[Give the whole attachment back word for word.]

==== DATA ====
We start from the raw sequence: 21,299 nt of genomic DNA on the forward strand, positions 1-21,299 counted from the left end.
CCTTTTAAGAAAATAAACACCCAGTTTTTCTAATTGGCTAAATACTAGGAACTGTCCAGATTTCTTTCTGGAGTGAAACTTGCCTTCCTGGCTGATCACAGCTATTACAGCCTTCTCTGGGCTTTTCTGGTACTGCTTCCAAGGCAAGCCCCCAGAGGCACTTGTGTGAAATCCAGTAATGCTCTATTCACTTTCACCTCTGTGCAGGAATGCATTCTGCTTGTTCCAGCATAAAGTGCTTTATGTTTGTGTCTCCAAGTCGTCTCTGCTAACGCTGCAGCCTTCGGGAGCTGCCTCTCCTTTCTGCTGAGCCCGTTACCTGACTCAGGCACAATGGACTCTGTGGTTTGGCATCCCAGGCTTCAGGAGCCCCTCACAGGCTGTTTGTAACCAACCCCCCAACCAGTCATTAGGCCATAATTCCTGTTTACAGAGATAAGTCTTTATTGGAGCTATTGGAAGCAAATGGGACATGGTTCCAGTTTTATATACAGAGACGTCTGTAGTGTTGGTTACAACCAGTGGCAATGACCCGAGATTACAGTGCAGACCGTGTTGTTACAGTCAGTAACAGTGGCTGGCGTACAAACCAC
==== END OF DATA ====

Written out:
We start from the raw sequence: 21,299 nt of genomic DNA on the forward strand, positions 1-21,299 counted from the left end.
CCTTTTAAGAAAATAAACACCCAGTTTTTCTAATTGGCTAAATACTAGGAACTGTCCAGATTTCTTTCTGGAGTGAAACTTGCCTTCCTGGCTGATCACAGCTATTACAGCCTTCTCTGGGCTTTTCTGGTACTGCTTCCAAGGCAAGCCCCCAGAGGCACTTGTGTGAAATCCAGTAATGCTCTATTCACTTTCACCTCTGTGCAGGAATGCATTCTGCTTGTTCCAGCATAAAGTGCTTTATGTTTGTGTCTCCAAGTCGTCTCTGCTAACGCTGCAGCCTTCGGGAGCTGCCTCTCCTTTCTGCTGAGCCCGTTACCTGACTCAGGCACAATGGACTCTGTGGTTTGGCATCCCAGGCTTCAGGAGCCCCTCACAGGCTGTTTGTAACCAACCCCCCAACCAGTCATTAGGCCATAATTCCTGTTTACAGAGATAAGTCTTTATTGGAGCTATTGGAAGCAAATGGGACATGGTTCCAGTTTTATATACAGAGACGTCTGTAGTGTTGGTTACAACCAGTGGCAATGACCCGAGATTACAGTGCAGACCGTGTTGTTACAGTCAGTAACAGTGGCTGGCGTACAAACCAC